Developing an attractive reward system is even more important for online teaching than in-person teaching because of the different nature of interactions between students and teachers in digital settings.
· Modelling. This is a vaunted classroom management technique that requires the teacher to “model” the activity at hand so that the student can gain greater understanding of what he or she must do to successfully complete the task.
How Does the Internet Community Rate the Company's Performance as an Employer?
Of course, you should always make an effort to research any company that you are considering working for – especially online English teaching companies. Because of the growing popularity of English-language education worldwide and the digital paradigm shift currently underway, more and more startups – of varying quality – are jumping into the world of online ESL work.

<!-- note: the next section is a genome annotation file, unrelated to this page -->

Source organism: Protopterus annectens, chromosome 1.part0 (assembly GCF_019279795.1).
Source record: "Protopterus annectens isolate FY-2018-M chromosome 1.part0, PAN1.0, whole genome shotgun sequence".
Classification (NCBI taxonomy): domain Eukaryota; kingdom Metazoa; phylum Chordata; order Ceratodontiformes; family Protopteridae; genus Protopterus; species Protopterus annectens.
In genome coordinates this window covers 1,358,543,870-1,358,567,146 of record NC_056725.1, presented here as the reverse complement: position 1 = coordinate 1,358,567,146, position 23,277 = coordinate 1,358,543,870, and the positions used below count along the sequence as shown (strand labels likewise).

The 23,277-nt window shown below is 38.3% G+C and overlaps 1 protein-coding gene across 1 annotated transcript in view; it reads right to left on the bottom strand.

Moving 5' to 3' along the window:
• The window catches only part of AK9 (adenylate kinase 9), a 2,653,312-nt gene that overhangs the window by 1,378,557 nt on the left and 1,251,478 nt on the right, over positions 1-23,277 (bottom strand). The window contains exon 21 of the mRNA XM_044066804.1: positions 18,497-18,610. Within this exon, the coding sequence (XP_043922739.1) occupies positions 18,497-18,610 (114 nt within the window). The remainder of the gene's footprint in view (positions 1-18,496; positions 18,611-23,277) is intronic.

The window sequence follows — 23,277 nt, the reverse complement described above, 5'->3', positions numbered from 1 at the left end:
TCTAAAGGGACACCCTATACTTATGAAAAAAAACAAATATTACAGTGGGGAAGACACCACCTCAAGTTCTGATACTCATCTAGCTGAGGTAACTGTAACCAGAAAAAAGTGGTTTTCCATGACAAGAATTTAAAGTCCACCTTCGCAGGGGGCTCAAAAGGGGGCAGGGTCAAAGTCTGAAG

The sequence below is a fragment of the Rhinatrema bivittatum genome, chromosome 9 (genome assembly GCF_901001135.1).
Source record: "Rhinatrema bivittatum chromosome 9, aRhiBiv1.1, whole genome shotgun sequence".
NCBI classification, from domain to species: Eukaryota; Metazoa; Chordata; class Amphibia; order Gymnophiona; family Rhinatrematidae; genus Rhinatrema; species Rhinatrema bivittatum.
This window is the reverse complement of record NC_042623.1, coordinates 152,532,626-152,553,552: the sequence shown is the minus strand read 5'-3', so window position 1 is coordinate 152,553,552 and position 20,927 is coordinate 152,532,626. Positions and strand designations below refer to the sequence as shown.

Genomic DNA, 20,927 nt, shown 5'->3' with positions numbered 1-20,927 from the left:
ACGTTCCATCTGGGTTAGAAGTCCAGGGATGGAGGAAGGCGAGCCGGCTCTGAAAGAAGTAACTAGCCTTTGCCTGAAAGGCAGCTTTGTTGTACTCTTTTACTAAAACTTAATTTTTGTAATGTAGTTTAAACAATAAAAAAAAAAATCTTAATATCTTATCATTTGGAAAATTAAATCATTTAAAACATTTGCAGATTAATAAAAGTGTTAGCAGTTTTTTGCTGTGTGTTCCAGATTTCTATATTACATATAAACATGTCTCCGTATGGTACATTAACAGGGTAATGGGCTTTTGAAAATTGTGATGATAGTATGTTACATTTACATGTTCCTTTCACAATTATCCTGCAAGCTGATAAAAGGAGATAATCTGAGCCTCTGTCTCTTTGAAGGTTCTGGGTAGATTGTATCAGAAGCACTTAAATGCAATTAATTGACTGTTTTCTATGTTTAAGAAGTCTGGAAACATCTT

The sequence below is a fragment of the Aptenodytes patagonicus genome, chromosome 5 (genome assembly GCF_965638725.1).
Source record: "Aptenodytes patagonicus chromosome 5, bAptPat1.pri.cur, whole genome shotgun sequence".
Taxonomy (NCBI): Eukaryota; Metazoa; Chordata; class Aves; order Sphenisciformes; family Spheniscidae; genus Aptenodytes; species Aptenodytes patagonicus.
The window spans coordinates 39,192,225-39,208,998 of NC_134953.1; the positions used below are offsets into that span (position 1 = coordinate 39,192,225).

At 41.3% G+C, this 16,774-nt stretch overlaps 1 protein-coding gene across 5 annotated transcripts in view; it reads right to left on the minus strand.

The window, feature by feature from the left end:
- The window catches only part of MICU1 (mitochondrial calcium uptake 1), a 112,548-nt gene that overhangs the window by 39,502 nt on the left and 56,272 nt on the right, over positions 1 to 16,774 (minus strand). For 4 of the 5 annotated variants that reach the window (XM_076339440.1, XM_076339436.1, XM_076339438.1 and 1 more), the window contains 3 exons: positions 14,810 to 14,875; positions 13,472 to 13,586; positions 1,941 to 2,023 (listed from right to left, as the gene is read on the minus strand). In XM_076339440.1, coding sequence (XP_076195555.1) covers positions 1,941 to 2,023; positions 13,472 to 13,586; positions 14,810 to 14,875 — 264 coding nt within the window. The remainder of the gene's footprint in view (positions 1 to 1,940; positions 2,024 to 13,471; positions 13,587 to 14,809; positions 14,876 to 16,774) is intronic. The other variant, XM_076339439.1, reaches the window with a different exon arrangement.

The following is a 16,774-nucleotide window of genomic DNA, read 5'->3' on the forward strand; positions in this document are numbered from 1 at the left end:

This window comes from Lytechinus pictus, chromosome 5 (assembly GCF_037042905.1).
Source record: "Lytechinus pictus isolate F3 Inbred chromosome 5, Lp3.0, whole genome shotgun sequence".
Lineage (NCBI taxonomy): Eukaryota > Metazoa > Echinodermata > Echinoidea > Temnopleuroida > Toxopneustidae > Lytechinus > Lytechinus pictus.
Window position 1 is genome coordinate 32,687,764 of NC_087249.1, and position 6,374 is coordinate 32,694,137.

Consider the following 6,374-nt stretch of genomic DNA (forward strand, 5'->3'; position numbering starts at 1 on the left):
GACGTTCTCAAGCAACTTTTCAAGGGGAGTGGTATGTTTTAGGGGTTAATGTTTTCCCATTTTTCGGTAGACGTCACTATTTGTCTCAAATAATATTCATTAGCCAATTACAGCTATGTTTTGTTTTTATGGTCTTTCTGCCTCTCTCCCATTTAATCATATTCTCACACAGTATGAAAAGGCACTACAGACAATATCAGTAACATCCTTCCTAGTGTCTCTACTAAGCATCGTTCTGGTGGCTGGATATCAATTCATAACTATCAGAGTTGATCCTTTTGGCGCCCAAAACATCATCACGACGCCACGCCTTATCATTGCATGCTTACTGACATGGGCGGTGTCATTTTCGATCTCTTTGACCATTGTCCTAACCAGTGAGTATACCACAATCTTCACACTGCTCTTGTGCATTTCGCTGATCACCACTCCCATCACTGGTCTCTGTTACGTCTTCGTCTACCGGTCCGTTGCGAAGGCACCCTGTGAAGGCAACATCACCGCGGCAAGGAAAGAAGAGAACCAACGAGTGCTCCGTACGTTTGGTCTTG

On Glassdoor, a premium resource for getting feedback from employees (both positive and negative), Whales English currently has a 3.5/5-star rating. The company's score on Indeed, another great web resource for potential employees, has a 2.8/5-star rating.
In general, the positive feedback revolves around the supportive nature of the staff and the comparably enjoyable teaching experience relative to other online English instruction providers. The negative feedback tends to focus on the platform itself and associated technical challenges.
How Does Payoneer Work (the Service That Whales English Uses to Pay Teachers)?
Payoneer is a simple, user-friendly digital payment service that is often touted as an alternative to Paypal, which provides similar financial services to customers.
The payments that Whales English makes to teachers via Payoneer are secure and usually show up in the recipient's bank account within 1-3 business days of payment from the company.